Prisons and Gerrymandering

Miller-McCune's Emily Badger points out a study on prison-based gerrymandering, a byproduct of how the Census counts inmates. Prison populations are counted as residents of the county where they are imprisoned, rather than where they're from--thus, some rural counties have inflated population counts and subsequently receive inflated representation in state legislatures. And it has an impact:


During the 2000 census, 43,000 New York City residents were counted upstate in this way. Remove them, and seven state senate districts would not have met minimum population requirements and would have had to be redrawn, setting off a chain reaction throughout the state, according to a report released this week by the NAACP Legal Defense Fund.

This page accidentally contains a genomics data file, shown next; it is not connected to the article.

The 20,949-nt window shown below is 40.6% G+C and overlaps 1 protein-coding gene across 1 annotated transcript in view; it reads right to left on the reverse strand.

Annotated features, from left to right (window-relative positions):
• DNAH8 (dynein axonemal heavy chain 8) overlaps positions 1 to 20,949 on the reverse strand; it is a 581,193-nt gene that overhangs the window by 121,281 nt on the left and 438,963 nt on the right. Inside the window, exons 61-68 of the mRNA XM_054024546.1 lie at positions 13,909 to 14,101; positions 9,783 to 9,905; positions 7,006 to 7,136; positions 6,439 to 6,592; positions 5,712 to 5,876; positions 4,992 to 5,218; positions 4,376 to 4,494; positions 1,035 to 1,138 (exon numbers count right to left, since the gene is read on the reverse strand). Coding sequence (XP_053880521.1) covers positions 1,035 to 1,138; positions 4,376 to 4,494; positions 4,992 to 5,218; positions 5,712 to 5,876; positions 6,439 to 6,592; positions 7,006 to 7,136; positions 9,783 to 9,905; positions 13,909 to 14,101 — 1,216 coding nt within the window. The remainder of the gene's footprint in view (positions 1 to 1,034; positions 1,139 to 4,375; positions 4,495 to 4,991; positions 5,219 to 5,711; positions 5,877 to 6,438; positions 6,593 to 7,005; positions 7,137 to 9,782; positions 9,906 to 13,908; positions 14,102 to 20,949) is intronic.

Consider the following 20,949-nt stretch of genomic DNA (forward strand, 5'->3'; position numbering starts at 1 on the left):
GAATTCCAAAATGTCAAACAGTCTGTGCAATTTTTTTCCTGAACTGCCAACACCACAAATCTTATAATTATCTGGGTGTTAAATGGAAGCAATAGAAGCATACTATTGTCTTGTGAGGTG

There are racial and demographic arguments here: because the U.S. prison population has a disproportionately high African-American subset, representation is effectively taken away from African-American communities given it to rural white communities when African Americans from cities are sentenced to prison terms. The report says this whole effect is "due in large part to the War on Drugs."
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Chris Good is a political reporter for ABC News. He was previously an associate editor at The Atlantic and a reporter for The Hill.

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